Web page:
On Supernatural

Spreading Disaster

Gender in the Supernatural Universe

By Jacob Clifton

I: Kansas

(Three men watch as their house burns, huddling together on the hood of their car. The youngest is six months old.)

Every dramatic universe, just like ours, has its laws. They define the tone and intent of the story as much as they are affected by it, because they describe what is possible. The rules of a given show are its narrative physics; they also describe what it is that keeps viewers coming back. A show that falls off the beam, so to speak, has let its viewers down by not obeying its own rules. Either by making sense with the stuff that happened before, or by retroactively redefining the laws themselves, each new episode of a show has the duty of integrity. (The revelation, in the show’s final seasons, that the power of the Slayer comes from a not so-divine source, for example, puts Buffy the Vampire Slayer’s ethics on shout in a way that could hardly have been presumed from the start, but definitely fit with the show’s overall ethos.) Everything prior in the story must agree with new events, or else they must be explained in the stories to come. Otherwise, you’ll have your viewers jumping ship.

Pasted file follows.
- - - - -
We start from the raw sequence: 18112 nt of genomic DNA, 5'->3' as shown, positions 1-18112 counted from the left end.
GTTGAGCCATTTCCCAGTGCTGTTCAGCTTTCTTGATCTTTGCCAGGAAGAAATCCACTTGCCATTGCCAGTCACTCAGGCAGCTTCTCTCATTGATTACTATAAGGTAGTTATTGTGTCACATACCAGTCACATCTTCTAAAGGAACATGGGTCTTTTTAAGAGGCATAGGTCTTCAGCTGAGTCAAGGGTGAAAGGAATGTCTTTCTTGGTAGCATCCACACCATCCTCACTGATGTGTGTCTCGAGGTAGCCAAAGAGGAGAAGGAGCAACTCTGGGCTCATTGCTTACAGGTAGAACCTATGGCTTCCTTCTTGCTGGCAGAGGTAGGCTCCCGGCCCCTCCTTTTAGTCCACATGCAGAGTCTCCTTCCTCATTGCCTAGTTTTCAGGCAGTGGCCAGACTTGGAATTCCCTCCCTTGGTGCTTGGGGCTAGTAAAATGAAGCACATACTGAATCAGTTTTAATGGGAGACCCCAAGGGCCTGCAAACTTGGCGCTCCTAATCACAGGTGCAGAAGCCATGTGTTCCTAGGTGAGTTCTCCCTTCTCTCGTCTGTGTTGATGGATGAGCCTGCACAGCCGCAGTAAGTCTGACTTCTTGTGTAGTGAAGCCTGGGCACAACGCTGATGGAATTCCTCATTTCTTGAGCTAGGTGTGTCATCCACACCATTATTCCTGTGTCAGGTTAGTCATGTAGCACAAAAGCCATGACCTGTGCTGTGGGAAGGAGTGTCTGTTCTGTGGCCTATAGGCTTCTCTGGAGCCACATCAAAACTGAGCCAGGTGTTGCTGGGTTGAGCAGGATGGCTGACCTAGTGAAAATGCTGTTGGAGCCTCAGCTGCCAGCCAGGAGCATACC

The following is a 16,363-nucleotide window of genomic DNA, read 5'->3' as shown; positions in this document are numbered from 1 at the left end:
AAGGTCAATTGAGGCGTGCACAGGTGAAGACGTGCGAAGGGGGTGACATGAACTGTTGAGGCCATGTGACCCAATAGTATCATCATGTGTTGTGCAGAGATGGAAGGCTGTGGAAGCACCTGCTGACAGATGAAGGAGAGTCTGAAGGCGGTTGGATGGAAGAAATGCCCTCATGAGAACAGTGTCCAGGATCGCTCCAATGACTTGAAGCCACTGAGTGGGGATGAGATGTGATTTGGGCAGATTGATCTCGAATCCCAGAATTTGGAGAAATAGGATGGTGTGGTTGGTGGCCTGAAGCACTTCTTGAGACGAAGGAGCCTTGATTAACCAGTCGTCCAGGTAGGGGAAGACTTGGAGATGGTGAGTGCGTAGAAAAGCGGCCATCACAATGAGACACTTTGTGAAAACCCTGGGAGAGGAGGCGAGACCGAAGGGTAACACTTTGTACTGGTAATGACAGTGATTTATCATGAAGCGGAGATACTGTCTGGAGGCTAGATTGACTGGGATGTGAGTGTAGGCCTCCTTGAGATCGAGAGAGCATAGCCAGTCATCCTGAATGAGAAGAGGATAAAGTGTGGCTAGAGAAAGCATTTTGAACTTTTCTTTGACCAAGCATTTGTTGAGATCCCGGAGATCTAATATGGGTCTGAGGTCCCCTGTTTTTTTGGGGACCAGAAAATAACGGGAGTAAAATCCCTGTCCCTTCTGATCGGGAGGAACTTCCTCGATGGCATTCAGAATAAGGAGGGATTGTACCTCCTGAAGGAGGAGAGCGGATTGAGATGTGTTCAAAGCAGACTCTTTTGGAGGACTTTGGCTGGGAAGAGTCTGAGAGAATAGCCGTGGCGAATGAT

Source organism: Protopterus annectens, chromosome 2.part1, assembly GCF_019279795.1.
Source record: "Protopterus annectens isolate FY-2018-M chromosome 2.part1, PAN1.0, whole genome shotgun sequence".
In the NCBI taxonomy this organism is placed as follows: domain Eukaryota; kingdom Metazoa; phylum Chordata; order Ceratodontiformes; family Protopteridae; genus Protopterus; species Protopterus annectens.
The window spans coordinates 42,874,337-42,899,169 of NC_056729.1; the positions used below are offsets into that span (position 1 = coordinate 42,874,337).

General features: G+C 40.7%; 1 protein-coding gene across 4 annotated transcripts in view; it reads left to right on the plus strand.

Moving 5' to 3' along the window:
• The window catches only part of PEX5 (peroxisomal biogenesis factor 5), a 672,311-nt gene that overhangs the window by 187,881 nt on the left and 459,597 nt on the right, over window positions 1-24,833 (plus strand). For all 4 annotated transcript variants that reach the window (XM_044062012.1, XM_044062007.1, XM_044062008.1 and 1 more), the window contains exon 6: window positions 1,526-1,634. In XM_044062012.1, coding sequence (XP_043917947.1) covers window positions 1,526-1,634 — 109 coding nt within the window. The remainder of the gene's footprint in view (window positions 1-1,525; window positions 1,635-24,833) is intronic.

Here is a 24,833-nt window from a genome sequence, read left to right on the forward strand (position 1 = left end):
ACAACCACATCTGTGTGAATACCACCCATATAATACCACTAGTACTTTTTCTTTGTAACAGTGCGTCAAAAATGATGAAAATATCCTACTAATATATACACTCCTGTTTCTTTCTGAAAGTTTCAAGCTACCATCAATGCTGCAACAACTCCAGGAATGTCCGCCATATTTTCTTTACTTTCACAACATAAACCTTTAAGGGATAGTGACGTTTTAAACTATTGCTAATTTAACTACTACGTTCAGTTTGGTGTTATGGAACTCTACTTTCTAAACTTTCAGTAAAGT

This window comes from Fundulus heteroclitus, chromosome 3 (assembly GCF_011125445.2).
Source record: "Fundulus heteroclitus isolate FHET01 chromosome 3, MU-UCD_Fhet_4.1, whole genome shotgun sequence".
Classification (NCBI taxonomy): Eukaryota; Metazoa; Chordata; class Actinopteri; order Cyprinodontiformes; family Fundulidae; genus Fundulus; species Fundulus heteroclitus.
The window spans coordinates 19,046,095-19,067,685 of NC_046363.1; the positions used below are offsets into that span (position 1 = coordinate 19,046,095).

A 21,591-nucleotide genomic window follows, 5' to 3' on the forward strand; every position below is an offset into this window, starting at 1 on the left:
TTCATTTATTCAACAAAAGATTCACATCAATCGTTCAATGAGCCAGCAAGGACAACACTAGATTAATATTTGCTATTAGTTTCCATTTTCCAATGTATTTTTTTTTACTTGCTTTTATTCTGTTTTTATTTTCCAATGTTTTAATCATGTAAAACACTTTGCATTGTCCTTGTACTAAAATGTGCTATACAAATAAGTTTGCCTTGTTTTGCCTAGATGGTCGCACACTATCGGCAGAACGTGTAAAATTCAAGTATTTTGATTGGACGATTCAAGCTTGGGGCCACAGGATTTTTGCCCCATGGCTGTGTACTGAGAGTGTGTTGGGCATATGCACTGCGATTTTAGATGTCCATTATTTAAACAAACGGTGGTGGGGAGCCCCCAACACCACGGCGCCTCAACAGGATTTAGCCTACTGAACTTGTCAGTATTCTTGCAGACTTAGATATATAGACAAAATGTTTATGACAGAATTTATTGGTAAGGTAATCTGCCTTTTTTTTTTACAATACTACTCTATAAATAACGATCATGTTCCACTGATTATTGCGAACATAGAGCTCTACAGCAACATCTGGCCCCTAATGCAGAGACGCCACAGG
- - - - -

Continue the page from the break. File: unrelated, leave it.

Coming-of-age dramas, like other basic forms of storytelling–fairy tales and classic mythologies, for example–bear a further responsibility to their own integrity. Every Young Adult novel or teen show is also a mystery story, because its entertainment derives from the fact that the characters are learning about the particular  …

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